“A mass to the devil it was,” said Ortiz.

“Now, I will tell you something. On the morning of the second, Thomas was in Washington. A convention sitting there declared, on that day, the independence of Texas, and fifty-five out of fifty-six votes elected General Houston Commander-in-Chief.”

“Houston! That is the name of victory! Gracias a Dios!” cried Navarro.

“It is probable that the news of this movement influenced Santa Anna to such barbarity.”

“It is his nature to be brutal.”

“True, Ortiz; yet I can imagine how this proclamation would incense him. On the morning of the sixth, the convention received the last express sent by poor Travis from the Alamo. It was of the most thrilling character, breathing the very spirit of patriotism and courage—and despair. In less than an hour, Houston, with a few companions, was on his way to the Alamo. At the same time he sent an express to Fannin, urging him to meet him on the Cibolo. Houston will be here to-morrow.”

“Then he will learn that all help is too late.”

But Houston had learned it in his own way before he reached Gonzales; for Travis had stated that as long as the Alamo could be held, signal guns would be fired at sunrising; and it is a well-authenticated fact that these guns were heard by trained ears for more than one hundred miles across the prairie. Houston, whose senses were keen as the Indians with whom he had long lived knew when he was within reach of the sound; and he rose very early, and with his ear close to the ground waited in intense anxiety for the dull, rumbling murmur which would tell him the Alamo still held out. His companions stood at some distance, still as statues, intently watching him. The sun rose. He had listened in vain; not the faintest sound did his ear detect.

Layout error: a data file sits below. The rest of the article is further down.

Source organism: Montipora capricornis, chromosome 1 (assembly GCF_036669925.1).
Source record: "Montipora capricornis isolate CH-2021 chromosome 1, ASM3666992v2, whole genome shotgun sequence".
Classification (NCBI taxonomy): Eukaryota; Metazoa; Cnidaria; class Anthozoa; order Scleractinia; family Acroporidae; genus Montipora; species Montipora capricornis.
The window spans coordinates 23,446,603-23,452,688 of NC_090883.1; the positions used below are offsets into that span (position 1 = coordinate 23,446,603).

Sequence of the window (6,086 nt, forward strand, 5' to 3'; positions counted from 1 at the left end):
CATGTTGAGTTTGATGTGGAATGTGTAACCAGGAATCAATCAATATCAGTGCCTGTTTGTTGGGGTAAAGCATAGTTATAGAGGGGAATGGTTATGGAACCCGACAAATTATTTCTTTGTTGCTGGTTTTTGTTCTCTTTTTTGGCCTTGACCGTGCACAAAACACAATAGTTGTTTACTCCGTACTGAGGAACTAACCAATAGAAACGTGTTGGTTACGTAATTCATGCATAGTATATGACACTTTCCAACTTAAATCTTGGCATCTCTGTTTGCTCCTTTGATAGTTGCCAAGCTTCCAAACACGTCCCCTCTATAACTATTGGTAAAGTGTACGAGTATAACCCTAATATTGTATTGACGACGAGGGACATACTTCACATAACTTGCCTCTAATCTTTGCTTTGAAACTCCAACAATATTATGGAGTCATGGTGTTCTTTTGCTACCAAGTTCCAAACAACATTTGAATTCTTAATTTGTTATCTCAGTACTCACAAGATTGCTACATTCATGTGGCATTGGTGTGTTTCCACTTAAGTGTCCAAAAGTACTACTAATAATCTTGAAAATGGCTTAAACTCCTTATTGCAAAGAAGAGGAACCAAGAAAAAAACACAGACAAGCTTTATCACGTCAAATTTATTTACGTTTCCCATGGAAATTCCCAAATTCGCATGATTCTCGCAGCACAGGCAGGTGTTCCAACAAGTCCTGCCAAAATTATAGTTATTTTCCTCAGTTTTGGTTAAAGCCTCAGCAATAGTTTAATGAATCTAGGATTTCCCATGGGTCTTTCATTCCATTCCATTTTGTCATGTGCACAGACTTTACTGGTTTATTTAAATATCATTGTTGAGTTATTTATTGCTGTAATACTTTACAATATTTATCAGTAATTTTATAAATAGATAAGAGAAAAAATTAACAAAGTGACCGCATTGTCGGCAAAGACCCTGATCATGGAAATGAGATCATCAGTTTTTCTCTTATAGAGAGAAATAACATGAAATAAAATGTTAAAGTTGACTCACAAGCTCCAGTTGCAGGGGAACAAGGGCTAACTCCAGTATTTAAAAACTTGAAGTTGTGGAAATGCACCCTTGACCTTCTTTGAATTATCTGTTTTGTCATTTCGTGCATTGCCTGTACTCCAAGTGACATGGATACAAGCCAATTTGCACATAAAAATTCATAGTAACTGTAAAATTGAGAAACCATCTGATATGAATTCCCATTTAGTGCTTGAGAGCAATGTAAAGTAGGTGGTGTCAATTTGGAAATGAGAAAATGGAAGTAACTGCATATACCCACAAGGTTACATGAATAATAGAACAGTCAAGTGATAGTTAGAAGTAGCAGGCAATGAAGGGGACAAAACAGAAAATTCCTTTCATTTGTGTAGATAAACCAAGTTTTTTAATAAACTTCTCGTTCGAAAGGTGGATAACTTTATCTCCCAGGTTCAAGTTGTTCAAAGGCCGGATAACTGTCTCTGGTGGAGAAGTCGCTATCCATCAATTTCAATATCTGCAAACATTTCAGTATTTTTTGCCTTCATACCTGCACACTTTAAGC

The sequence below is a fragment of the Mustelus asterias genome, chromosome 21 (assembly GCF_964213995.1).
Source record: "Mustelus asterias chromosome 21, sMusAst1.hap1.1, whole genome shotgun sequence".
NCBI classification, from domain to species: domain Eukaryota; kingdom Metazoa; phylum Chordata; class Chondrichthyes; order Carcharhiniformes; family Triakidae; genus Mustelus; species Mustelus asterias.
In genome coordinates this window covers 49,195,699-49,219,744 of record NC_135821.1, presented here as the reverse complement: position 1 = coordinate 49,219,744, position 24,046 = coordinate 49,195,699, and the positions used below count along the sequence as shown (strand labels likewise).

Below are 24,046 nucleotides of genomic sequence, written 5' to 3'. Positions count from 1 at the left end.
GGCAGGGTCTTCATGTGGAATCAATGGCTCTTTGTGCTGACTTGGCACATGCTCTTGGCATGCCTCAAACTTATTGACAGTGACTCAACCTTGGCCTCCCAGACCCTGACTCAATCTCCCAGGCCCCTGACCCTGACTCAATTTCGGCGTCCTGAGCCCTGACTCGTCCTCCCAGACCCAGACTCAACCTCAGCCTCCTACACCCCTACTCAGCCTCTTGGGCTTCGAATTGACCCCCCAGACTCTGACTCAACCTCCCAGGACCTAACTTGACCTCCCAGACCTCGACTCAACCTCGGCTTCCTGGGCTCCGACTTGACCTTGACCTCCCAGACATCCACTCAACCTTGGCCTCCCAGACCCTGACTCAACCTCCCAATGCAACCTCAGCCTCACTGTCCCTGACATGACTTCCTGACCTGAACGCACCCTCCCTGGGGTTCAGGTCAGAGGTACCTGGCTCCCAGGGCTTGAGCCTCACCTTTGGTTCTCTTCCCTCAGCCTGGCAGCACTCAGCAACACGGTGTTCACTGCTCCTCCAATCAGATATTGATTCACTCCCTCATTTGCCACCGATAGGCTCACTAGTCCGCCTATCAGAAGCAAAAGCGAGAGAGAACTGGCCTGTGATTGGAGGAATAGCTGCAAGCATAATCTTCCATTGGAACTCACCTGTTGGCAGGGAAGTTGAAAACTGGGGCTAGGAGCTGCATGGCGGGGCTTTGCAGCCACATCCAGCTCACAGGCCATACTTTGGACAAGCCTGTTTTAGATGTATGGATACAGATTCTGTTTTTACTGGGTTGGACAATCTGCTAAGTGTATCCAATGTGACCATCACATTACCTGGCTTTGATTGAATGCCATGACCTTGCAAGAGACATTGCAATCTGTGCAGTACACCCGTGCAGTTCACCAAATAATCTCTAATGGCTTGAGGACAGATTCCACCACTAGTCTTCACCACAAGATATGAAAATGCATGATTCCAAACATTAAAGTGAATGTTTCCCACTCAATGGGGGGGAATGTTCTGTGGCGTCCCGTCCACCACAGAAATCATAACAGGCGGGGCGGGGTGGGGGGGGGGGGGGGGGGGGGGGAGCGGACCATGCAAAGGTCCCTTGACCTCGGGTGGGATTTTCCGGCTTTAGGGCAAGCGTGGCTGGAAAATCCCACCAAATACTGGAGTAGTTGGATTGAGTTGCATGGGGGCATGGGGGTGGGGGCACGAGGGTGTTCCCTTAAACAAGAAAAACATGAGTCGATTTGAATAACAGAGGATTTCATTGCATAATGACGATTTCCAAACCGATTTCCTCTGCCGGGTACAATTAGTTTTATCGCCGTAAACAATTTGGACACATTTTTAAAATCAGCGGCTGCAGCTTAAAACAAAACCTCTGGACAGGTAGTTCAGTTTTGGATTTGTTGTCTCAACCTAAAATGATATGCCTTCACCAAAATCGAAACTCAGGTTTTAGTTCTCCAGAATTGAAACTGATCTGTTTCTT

“The Alamo has fired its last gun,” he said, on rejoining his companions.

“And the men, General?”

“They have died like men. You may be sure of that.”

At Gonzales he heard the particulars. And he saw that the news had exerted a depressing influence upon the troops there. He called them together. He spoke to them of the brutal tragedy, and he invested its horrors with the grandeur of eternal purpose and the glory of heroic sacrifice.

“They were soldiers,” he cried; “and they died like soldiers. Their names will be the morning stars of American history. They will live for ever in the red monument of the Alamo.” He looked like a lion, with a gloomy stare; his port was fierce, and his eyes commanded all he viewed. “Vengeance remains to us! We have declared our independence, and it must be maintained.”